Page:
“2008 will mark EMC’s entry into the rapidly growing Web 2.0 storage market.” He spoke particularly of both a hardware product—which has been code-named Hulk. This, apparently, would be a storage system that allows for storing, archiving, and recovery of massive amounts of active digital media content—rich media-type things on the petabyte scale. And he said that EMC would also be launching data management software (which has been code-named Maui) for this system. Traditionally, managing such massive amounts of data might have taken scores of people. From reading what’s out there already, and from what our sources tell us, Hulk and Maui will make this largely automatic—requiring only a few people to manage.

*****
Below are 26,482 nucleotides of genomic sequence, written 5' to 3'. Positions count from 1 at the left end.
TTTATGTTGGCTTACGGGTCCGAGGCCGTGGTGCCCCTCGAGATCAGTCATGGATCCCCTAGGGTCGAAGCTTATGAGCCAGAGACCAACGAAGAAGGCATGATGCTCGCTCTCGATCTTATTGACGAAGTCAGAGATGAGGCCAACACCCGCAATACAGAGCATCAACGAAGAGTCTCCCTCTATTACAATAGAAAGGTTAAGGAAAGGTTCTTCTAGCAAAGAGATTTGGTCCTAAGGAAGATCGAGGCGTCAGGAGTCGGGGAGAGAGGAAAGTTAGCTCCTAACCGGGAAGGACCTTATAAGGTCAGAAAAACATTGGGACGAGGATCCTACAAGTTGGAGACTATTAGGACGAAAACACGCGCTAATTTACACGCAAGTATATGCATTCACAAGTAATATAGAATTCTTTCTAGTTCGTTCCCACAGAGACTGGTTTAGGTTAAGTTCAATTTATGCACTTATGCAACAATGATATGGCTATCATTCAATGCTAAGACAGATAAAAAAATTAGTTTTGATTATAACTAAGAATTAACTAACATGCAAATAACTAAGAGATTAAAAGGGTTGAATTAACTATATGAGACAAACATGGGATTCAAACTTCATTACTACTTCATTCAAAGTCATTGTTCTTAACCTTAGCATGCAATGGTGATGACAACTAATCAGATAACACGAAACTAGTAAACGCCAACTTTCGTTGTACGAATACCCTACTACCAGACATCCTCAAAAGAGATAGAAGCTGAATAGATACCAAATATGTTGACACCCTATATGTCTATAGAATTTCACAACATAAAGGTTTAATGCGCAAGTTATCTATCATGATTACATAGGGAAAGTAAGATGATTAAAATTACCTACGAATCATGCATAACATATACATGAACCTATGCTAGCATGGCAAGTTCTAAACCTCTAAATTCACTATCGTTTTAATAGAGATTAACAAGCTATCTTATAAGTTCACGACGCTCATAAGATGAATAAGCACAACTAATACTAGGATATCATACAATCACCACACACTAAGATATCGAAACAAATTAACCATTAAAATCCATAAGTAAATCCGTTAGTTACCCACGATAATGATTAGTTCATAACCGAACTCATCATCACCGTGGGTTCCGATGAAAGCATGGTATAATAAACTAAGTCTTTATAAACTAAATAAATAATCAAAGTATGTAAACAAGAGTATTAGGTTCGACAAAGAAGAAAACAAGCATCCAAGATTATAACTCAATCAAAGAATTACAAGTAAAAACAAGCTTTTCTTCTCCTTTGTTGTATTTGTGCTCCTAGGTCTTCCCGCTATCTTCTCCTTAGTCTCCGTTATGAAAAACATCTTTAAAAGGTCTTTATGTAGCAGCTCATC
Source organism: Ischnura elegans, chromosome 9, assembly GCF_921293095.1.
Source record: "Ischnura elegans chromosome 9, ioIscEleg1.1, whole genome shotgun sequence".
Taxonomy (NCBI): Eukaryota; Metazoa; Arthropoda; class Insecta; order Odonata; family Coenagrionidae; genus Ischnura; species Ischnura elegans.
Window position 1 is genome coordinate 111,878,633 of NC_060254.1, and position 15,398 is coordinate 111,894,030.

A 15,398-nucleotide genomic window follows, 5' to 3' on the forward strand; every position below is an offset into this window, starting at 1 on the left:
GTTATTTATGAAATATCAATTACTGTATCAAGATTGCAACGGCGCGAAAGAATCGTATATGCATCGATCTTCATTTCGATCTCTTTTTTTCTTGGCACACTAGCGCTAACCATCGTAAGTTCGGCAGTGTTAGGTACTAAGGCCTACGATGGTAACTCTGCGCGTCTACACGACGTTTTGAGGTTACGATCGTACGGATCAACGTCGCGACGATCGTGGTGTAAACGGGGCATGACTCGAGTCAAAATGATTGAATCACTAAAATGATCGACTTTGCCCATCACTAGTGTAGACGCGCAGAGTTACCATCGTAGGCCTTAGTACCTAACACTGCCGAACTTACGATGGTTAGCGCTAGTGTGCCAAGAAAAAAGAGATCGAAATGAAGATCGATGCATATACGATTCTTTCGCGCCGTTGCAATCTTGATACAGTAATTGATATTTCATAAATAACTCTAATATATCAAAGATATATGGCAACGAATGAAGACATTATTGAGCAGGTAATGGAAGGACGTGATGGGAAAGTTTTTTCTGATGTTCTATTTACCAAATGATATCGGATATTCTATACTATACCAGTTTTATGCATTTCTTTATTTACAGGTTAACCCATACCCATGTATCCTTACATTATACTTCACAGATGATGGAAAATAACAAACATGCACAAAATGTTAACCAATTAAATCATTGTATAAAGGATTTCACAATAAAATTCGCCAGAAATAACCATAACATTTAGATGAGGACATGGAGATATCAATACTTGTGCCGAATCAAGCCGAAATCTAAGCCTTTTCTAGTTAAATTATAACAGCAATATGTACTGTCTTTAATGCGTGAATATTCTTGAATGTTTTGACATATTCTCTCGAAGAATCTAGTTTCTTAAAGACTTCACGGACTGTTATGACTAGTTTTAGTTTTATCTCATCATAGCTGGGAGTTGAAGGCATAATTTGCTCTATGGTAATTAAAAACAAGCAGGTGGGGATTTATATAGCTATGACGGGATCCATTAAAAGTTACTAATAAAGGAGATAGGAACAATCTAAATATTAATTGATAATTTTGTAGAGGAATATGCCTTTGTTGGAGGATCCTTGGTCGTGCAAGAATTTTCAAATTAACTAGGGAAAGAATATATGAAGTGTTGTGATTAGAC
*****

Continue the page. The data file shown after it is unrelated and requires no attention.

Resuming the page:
More clues about EMC’s cloud computing efforts are scattered here and there. TechWorld had a nice piece about all this last month. And EMC’s Hollis has blogged about it fairly extensively.
One post from last October was called, “Is There A Cloud In Your Future?” in which Hollis says: “I’m starting to see clouds everywhere…On a personal level, I’d like to live as a user of these clouds. Generally speaking, I don’t want to own IT, I want to use it.”
A more extensive look at cloud computing came in January. Here are some selected excerpts:
Cloud Storage Is Massive
Very massive. We’re routinely encountering new requirements where terms like “gigabyte” and “terabyte” are not useful, the discussion starts at “many petabytes” and goes up from there.